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The "Standard of Ur" from ancient Mesopotamia

The "Standard of Ur" from ancient Mesopotamia

10 September 2008

Interview with debut author Amy MacKinnon

The heroine of Amy MacKinnon’s recently released Tethered: A Novel (Shaye Areheart Books/Random House) came to her three years ago, soon after Amy visited the body-preparation room of her uncle’s funeral parlor. Tethered’s undertaker heroine, Clara Marsh, is a loner who reluctantly comes out of her shell to befriend lonely little Trecie and to help the police solve the murder of the unidentified “Precious Doe.”

Amy, thank you for visiting my blog today, and congratulations on the release of Tethered and its being chosen a September pick for Borders’ Original Voices Program.

In my “books read” list, I labeled your book a mystery with magical realism. How would you classify it?

A great question, one I’ve been discussing with my friends lately. It was never intended as a mystery, thriller, horror, or anything other than a novel. I do like magical realism, however, so let’s go with that.

What was your favorite part of writing Tethered?

Please don't think me trite, but the very best part of all was the actual writing, the high I would get when I wrote a good section. And I loved when I was surprised by the direction the story would take, surprising even me. The flower theme and Clara’s garden were a luminous shock.

Ah, the flower theme! I really loved that. Was it hard to write about characters with such wounded souls?

Not at all. Though people are quick to read about the tortured in news accounts, in excruciating detail even, no one actually wants to hear from the victim. Too painful, I suppose. I wanted them to be heard, especially Precious Doe. She’s based on the real Precious Doe, Erica Michelle Marie Green, to whom the book is dedicated. Also, I needed to rewrite her ending, to know she was safe and loved.

Did your experience writing nonfiction for newspapers and radio help or hurt when you began writing a novel?

Any kind of writing will only help. It taught me to use an economy of words; to place the who, what, where, when, why up front; to work well with editors (very important!); and most especially to know that once words are committed to paper and printed, the impact—and all that goes with that—last a lifetime.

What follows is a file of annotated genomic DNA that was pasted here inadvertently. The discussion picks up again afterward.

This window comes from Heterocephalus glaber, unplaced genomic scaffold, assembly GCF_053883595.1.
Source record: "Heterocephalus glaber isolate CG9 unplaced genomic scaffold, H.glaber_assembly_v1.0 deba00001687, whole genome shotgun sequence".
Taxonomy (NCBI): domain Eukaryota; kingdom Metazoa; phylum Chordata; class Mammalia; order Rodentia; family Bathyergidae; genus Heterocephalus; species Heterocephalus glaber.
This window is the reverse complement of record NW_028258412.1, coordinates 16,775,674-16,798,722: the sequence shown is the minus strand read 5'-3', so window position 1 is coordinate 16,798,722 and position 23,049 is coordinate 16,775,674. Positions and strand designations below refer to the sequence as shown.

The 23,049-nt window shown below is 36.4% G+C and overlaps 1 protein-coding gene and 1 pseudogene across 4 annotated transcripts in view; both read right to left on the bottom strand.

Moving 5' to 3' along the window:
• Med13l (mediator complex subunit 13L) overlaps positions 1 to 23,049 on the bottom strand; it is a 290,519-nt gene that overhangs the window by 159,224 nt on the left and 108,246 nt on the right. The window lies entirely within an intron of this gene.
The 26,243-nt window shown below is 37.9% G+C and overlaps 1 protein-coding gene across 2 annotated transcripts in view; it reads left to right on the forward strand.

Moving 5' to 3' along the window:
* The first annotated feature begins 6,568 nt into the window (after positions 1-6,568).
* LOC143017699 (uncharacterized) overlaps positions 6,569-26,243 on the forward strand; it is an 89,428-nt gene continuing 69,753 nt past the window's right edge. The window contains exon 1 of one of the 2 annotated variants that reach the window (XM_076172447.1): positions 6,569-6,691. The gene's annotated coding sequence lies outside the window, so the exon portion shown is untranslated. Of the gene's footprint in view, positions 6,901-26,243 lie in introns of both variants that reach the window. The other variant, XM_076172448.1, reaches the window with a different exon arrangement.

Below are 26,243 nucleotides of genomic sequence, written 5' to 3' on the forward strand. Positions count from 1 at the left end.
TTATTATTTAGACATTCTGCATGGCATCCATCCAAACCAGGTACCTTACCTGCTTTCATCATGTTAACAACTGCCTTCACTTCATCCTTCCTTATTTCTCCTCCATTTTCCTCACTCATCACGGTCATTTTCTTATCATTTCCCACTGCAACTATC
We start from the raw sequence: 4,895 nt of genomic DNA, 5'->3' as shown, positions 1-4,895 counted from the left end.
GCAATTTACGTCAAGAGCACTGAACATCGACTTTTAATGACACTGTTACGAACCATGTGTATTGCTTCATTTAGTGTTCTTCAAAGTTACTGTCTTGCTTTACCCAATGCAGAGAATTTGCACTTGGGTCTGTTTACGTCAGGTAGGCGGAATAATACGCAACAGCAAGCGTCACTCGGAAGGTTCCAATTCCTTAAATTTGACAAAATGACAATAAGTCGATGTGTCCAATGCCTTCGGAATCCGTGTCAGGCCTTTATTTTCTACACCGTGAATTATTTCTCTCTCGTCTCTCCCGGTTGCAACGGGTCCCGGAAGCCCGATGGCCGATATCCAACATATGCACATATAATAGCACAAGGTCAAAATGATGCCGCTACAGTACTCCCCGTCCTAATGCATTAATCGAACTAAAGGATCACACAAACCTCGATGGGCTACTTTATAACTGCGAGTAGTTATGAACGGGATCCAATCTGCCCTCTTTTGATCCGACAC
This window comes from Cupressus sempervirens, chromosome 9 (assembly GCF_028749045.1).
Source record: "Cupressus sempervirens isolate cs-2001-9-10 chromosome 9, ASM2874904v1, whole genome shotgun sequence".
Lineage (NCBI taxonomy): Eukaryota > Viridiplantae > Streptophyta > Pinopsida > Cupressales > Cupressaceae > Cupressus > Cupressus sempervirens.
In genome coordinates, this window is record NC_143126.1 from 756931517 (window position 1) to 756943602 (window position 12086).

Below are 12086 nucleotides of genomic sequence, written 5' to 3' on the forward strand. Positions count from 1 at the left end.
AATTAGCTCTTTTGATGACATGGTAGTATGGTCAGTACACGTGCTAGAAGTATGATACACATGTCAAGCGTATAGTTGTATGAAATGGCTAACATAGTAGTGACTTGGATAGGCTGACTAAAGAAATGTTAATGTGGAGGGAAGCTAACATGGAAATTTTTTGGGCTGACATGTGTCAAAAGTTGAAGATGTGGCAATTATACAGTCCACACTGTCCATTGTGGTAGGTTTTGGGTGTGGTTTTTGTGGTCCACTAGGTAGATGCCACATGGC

Your style is so beautiful that I kept stopping to reread paragraphs and savor them. How did you develop your style? What hints can you give my blog readers for writing beautiful sentences?

Shauna, that means a lot, thank you. My first novel, the one I submitted to 73 agents, with partials/fulls requested by 50, and rejected by all, was written in a style I thought I, an inexperienced novelist, should try: very straightforward. It fell flat. But I didn’t have an MFA, didn't major in literature, couldn’t get a short story published to save my life, I had no right to attempt beautiful language—or so I thought. One day I gave myself permission to write something I promised not to show anyone. I wrote the most gorgeous prose I was capable of; it freed me to aim higher. I put it away for a few months, then re-read it. It was startling to realize it was pretty good.

What is your writing regimen? Would you recommend it to aspiring authors?

I would absolutely not recommend my writing structure to anyone! Stephen King writes everyday and has a ten-page requirement. Julia Glass wrote Three Junes in fifteen-minute snatches, here and there while working and raising children. It is up to the writer to decide how badly s/he wants this life and what s/he’s prepared to do to make that happen.

Do you have any other advice for my readers who are working on their first novels?

Be bold. Never give up. Believe.

What are you working on next, and how are those books related to Tethered?

I'm working on another very dark story about both the best and worst of the human spirit. It too will have aspects of magical realism with the prominent theme being the search for faith.

Thank you again for visiting my blog to talk about Tethered.

Thanks so much for having me, Shauna. Can’t wait to return the favor.

Amy MacKinnon’s Website is at She shares a blog, The Writers’ Group, with three writing friends at

Her book, Tethered, is available at,, and Barnes & Noble.


Lisa said...